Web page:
England men's and women's stars Jonny Bairstow and Lauren Winfield joined Vaughan at the event's launch on Monday evening.

Additional reporting by Andrew Miller

David Hopps is a general editor at ESPNcricinfo @davidkhopps

Comments have now been closed for this article

  • Edwin on March 23, 2017, 22:16 GMT

    For those writing that £40 is excessive worth pointing out that this covers 8 sessions, and will help out those who coach at the lower levels for the love of the game, and earn very little for it.

  • adamki4751370 on March 22, 2017, 22:51 GMT

    Well said Nutcutlet. Couldnt agree more. Cricket on Channel 9 down under is part of the summer fabric....no kid sits down to watch all 5 days of every test, but you come and go between your own games on the driveway/lawn whatever. Theres no same connection innthe UK

  • ian on March 22, 2017, 12:20 GMT

    Whether or not this All Stars Cricket succeeds, it starts with a huge handicap. Cricket is no longer part of the sporting consciousness of the nation. For fifteen years (a huge hiatus - longer than the interregnum created by Oliver Cromwell in the mid 17th Century - who also banned playing cricket incidentally!) cricket has been hidden behind the Sky Sports paywall. Not a squeak of light has been allowed out. School children have been denied their British birthright, because they were born at the wrong time. For this, Giles Clarke - who also fell for the tainted riches offered by mega-fraudster Alan Stanford (currently serving a 110 yr sentence for wire fraud, mail fraud, money laundering, conspiracy & obstruction of justice) - is wholly responsible. He has, through no higher motive than greed, denied any sight of our national summer game to all but the well-heeled. Yet still he hangs about. Now comes this 'catch-up' initiative. We shouldn't be here. Neither should Giles Clarke.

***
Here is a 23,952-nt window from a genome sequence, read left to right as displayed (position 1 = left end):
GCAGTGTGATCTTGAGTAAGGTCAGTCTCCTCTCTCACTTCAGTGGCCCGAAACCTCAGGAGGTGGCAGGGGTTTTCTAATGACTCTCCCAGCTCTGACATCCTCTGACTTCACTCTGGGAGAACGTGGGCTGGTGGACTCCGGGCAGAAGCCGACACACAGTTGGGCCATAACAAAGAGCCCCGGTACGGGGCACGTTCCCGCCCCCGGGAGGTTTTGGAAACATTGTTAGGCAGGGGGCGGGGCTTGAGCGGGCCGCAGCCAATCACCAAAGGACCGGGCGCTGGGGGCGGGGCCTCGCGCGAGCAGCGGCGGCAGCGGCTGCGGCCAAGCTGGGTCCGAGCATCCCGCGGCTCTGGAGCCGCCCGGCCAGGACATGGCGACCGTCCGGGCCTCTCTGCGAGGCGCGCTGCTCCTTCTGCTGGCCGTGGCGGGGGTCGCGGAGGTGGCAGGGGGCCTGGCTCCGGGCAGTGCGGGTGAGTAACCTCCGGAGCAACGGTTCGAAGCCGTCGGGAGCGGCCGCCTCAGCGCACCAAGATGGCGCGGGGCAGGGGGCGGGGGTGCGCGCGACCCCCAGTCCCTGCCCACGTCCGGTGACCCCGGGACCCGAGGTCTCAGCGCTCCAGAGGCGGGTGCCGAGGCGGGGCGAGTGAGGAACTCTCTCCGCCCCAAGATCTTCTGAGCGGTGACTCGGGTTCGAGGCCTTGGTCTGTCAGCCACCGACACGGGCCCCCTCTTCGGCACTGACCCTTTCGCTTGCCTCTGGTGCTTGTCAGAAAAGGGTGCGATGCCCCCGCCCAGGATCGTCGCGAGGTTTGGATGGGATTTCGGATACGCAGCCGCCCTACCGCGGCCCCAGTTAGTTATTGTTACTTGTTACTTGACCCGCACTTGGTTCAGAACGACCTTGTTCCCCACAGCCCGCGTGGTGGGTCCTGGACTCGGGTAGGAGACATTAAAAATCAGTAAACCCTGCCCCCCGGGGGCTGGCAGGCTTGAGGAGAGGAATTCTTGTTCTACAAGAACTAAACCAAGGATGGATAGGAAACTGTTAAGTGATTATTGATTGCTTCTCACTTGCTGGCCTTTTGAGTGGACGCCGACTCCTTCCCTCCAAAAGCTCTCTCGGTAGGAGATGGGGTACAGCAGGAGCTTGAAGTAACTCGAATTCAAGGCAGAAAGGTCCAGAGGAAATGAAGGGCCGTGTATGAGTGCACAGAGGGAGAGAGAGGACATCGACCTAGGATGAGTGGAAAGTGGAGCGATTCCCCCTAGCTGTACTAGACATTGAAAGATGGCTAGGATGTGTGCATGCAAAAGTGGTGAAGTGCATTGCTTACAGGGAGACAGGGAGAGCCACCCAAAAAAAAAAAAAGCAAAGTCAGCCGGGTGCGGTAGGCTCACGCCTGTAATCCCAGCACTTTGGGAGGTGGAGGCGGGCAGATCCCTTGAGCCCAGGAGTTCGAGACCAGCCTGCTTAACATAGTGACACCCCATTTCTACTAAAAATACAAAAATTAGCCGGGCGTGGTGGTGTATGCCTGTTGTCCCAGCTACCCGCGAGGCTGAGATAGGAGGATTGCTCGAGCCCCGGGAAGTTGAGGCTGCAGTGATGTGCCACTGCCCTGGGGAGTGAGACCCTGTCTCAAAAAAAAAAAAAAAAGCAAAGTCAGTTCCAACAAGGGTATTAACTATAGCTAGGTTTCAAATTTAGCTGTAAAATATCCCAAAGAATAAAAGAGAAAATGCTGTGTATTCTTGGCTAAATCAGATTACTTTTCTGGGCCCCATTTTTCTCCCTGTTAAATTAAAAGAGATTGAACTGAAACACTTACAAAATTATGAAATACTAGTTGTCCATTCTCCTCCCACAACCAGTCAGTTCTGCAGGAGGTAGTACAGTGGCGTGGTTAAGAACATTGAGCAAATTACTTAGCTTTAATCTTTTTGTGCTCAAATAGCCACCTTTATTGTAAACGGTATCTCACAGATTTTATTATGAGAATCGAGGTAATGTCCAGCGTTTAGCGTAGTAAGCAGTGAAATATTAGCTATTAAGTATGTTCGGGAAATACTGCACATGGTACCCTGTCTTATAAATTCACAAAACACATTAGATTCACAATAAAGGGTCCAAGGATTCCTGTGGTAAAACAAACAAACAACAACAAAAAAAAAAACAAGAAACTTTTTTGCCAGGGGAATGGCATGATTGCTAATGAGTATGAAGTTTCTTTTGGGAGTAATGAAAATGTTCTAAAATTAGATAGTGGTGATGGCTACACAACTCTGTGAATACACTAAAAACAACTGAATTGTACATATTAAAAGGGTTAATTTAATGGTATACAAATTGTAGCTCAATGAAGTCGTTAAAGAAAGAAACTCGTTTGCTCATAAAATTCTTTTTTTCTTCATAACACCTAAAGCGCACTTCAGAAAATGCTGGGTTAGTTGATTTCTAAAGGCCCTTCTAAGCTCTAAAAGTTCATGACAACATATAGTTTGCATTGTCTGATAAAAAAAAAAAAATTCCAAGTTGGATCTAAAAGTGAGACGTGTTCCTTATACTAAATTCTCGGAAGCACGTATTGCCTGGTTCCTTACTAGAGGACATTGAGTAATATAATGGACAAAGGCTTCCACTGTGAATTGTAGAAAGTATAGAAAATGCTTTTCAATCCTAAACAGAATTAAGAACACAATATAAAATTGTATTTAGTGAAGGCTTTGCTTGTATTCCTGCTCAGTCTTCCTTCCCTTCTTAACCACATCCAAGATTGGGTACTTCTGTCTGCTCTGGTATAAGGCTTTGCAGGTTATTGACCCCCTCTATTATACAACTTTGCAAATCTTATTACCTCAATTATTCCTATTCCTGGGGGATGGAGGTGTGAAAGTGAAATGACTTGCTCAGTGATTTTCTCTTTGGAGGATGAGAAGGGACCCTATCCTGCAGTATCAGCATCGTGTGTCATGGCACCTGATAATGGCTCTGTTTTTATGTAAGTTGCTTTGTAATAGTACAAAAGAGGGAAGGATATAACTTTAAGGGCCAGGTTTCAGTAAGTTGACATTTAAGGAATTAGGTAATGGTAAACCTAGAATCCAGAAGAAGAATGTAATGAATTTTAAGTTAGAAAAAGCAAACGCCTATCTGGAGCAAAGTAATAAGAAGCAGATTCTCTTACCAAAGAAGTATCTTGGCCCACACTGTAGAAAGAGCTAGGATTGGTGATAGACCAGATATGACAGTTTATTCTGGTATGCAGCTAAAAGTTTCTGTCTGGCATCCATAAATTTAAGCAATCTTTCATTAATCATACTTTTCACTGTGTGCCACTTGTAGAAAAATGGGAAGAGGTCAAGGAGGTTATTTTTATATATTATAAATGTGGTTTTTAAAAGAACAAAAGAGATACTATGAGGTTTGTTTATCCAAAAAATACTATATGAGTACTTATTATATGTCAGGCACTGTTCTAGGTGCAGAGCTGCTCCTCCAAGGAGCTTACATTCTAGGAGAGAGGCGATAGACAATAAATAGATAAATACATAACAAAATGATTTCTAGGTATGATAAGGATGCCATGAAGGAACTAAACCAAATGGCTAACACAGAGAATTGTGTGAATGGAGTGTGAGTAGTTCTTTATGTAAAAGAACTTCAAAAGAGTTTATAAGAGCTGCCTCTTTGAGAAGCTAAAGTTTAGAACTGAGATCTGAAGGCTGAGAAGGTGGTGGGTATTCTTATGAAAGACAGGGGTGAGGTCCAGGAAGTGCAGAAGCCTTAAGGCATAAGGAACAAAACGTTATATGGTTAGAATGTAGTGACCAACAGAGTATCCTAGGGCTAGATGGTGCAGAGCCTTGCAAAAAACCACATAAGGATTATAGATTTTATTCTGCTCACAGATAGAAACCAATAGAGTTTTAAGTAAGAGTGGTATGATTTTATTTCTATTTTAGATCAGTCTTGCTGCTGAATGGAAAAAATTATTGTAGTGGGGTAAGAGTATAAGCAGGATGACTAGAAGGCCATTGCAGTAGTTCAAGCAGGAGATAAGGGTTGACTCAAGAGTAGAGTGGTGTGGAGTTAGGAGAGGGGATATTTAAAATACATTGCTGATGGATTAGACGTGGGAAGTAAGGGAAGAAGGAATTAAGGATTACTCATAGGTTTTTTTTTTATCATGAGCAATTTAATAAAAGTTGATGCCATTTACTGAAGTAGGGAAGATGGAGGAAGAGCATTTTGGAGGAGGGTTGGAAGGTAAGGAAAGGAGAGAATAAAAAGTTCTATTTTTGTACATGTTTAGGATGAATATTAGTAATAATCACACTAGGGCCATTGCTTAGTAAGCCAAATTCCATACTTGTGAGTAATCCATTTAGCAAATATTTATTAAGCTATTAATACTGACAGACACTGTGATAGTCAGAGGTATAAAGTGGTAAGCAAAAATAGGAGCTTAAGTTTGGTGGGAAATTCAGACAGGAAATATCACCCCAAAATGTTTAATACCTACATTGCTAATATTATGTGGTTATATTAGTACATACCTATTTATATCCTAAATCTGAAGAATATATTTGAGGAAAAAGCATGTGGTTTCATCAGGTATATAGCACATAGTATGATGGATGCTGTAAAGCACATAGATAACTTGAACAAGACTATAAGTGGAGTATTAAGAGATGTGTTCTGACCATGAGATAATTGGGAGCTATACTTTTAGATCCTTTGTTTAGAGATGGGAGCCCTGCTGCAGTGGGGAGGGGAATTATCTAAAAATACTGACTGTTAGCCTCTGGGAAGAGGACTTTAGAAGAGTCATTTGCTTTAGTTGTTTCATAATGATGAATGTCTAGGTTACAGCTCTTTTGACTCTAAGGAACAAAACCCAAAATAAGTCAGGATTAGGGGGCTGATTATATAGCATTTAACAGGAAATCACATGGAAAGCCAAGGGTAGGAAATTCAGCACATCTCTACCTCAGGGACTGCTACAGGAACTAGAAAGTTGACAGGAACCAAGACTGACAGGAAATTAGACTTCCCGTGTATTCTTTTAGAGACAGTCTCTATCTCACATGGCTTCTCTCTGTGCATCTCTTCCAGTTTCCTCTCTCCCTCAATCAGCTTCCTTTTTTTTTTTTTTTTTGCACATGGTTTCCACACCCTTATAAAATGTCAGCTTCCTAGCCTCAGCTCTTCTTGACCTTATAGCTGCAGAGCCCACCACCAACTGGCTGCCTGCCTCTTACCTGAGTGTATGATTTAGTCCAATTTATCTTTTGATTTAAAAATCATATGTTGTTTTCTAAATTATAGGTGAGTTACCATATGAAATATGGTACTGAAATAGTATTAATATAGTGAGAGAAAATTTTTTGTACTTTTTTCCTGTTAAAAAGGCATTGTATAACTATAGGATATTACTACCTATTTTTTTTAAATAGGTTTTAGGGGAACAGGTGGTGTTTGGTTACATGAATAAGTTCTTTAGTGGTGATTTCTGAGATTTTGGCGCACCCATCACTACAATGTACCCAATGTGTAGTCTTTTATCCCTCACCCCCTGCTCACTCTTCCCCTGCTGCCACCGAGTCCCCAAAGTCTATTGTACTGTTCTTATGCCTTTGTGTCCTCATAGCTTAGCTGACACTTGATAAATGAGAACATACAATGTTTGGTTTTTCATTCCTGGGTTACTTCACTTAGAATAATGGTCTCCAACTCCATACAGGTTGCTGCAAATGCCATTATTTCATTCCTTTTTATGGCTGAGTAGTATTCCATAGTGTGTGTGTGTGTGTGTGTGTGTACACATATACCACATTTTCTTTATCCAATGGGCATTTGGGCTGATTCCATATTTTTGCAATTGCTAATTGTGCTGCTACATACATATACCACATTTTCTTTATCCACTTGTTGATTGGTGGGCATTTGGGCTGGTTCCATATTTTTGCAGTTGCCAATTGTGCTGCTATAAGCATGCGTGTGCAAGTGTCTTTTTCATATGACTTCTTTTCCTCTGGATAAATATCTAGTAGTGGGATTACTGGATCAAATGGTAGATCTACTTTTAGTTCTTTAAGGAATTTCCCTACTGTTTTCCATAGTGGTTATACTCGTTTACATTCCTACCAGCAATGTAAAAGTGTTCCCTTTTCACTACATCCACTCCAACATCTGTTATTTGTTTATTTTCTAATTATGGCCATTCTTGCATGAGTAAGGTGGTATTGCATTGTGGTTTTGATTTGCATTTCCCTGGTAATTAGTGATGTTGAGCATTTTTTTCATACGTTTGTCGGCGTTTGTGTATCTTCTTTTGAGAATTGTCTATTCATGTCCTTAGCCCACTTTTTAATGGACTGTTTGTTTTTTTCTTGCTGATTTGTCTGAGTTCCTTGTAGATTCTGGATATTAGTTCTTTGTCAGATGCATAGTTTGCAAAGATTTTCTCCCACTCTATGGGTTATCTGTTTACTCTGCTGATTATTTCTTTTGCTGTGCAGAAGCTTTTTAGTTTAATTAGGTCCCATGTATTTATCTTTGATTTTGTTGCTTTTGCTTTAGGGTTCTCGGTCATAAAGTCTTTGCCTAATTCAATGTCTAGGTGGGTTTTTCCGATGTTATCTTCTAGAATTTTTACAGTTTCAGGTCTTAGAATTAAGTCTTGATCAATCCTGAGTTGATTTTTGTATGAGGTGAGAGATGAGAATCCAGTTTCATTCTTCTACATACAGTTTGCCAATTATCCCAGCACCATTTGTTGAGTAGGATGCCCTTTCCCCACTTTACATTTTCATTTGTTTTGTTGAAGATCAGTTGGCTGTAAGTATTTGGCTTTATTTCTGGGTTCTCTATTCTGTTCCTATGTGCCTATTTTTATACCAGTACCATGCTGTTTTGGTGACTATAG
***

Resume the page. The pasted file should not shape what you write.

• kenned2901317 on March 22, 2017, 8:18 GMT

    It does have an antipodean gimmick-laden ring to it, this scheme, replete with a silly name, colourful tat and a plethora of managerial speak. £40 also seems a bit steep, however it is at least a step in the right direction. Obviously however there a further problems of maintaining interest beyond those particular age groups such as a lack of grassroots infrastructure, absence in state schools and it being essentially a paywalled sport and not ubiquitous in the way the Olympics, Rugby, Tennis and football is.

  • Devinderpal Singh on March 22, 2017, 3:31 GMT